Wednesday, September 9, 2009

Sunday, September 13, 2009

On the Dignity of the Person (Part XVIII)....

Excerpt from the Church's document on certain issues regarding procreation, Dignitas Personae: On Certain Bioethical Questions (September 2008). Here is part of the conclusion. (The numbers below correspond to the numbers at the beginning of each section in the official document).


36. There are those who say that the moral teaching of the Church contains too many prohibitions. In reality, however, her teaching is based on the recognition and promotion of all the gifts which the Creator has bestowed on man: such as life, knowledge, freedom and love. Particular appreciation is due not only to man's intellectual activities, but also to those which are practical, like work and technological activities. By these, in fact, he participates in the creative power of God and is called to transform creation by ordering its many resources toward the dignity and well being of all human beings and of the human person in his entirety. In this way, man acts as the steward of the value and intrinsic beauty of creation.

Human history shows, however, how man has abused and can continue to abuse the power and capabilities which God has entrusted to him, giving rise to various forms of unjust discrimination and oppression of the weakest and most defenseless: the daily attacks on human life; the existence of large regions of poverty where people are dying from hunger and disease, excluded from the intellectual and practical resources available in abundance in many countries; technological and industrial development which is creating the real risk of a collapse of the ecosystem; the use of scientific research in the areas of physics, chemistry and biology for purposes of waging war; the many conflicts which still divide peoples and cultures; these sadly are only some of the most obvious signs of how man can make bad use of his abilities and become his own worst enemy by losing the awareness of his lofty and specific vocation to collaborate in the creative work of God.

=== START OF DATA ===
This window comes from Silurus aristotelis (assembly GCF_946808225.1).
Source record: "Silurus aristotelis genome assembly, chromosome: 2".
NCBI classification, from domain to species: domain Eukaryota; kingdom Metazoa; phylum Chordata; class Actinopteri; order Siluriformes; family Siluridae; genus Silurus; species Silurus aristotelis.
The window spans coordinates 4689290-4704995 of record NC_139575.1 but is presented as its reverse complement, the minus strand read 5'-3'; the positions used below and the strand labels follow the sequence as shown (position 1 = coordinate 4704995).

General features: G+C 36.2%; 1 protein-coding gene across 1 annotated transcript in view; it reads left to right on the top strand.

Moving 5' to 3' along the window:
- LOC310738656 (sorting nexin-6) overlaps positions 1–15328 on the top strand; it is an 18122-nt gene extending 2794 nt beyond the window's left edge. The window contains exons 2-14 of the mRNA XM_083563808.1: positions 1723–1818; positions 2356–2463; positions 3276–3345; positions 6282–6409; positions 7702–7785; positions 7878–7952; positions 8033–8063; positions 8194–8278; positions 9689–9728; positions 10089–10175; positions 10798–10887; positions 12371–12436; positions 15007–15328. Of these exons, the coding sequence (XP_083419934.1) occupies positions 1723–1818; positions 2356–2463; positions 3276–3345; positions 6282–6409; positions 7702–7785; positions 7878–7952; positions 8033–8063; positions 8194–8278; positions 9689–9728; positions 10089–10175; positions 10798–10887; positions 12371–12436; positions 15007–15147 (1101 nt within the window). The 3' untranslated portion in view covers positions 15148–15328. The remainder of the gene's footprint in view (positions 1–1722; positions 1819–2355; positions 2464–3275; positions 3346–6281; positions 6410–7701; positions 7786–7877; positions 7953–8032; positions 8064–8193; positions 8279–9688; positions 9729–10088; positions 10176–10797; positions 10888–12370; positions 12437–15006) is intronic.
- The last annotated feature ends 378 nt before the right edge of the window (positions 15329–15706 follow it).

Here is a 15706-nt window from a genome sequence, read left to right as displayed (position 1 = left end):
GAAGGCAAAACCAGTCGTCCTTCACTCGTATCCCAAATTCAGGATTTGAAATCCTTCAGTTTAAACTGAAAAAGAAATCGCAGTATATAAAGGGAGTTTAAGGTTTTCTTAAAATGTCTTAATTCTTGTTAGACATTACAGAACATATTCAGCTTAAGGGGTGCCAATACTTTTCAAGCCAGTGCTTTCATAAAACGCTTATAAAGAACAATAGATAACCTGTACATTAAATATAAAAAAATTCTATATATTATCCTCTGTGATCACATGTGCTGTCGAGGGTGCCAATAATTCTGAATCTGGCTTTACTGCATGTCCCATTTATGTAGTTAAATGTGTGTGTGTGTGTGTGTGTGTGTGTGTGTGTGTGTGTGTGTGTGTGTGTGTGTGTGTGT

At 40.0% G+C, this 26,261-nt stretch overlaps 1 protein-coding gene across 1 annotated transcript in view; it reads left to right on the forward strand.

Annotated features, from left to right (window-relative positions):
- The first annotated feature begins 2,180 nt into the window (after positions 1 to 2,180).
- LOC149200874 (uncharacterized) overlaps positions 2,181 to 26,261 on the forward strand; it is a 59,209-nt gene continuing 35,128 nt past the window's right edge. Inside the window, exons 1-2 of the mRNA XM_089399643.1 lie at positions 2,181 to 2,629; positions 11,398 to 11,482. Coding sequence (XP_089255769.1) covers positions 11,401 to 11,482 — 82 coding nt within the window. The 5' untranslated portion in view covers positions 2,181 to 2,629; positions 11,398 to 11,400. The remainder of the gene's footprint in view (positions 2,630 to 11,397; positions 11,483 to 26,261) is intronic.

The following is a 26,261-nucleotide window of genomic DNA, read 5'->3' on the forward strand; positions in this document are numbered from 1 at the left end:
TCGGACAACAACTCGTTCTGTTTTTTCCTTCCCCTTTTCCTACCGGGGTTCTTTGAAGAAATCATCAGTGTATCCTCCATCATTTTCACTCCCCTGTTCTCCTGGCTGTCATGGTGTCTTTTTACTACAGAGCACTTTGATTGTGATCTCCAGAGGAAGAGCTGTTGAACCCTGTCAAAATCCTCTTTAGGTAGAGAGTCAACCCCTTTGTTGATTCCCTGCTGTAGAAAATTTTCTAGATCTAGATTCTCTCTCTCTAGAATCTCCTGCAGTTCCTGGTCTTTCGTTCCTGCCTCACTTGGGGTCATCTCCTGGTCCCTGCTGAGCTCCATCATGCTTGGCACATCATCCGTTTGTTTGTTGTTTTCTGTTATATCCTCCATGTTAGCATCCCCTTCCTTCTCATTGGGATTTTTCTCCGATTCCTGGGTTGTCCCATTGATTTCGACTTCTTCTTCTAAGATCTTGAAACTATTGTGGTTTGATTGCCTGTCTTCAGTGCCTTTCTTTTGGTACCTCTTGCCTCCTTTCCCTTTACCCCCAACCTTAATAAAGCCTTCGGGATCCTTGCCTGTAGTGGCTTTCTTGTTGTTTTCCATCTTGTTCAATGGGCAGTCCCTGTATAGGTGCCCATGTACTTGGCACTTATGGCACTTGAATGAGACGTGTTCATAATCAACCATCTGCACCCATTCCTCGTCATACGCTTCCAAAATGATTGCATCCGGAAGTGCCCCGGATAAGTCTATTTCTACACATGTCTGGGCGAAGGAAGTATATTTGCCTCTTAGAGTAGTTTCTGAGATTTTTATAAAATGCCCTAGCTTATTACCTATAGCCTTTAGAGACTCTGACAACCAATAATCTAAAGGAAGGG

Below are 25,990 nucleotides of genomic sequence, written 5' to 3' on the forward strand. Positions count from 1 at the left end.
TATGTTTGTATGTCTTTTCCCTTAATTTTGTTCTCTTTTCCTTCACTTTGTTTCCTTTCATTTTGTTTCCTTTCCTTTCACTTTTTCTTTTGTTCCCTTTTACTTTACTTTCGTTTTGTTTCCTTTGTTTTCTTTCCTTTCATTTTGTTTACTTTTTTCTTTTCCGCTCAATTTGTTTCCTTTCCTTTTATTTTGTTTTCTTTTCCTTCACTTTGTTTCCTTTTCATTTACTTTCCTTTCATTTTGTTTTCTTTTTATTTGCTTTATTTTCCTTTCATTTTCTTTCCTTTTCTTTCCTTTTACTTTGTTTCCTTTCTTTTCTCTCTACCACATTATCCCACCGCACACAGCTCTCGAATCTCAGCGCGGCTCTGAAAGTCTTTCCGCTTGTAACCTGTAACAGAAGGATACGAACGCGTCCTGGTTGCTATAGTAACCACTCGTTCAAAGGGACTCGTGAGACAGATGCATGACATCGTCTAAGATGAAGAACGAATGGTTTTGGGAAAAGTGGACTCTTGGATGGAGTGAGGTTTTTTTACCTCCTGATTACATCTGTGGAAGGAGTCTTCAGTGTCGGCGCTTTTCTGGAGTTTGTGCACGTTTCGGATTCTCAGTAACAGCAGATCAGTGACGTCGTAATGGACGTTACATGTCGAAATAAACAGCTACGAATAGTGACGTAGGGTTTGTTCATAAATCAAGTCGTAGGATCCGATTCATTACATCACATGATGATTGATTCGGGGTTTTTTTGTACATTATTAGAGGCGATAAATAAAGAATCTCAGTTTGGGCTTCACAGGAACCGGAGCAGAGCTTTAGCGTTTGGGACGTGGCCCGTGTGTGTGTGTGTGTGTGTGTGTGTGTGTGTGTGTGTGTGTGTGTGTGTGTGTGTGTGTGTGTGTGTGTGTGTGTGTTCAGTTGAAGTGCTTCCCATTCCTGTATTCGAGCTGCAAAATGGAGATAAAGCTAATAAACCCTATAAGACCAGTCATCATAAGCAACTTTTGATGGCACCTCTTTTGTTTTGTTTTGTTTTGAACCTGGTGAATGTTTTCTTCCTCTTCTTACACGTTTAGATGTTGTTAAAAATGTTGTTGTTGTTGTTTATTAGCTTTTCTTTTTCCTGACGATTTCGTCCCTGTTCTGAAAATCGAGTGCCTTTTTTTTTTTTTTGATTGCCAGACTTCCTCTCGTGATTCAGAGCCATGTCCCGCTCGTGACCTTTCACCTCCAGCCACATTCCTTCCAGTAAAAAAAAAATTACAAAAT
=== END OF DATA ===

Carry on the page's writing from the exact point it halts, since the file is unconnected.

At the same time, human history has also shown real progress in the understanding and recognition of the value and dignity of every person as the foundation of the rights and ethical imperatives by which human society has been, and continues to be structured.

Precisely in the name of promoting human dignity, therefore, practices and forms of behaviour harmful to that dignity have been prohibited. Thus, for example, there are legal and political—and not just ethical—prohibitions of racism, slavery, unjust discrimination and marginalization of women, children, and ill and disabled people. Such prohibitions bear witness to the inalienable value and intrinsic dignity of every human being and are a sign of genuine progress in human history. In other words, the legitimacy of every prohibition is based on the need to protect an authentic moral good.

Fr. Stanley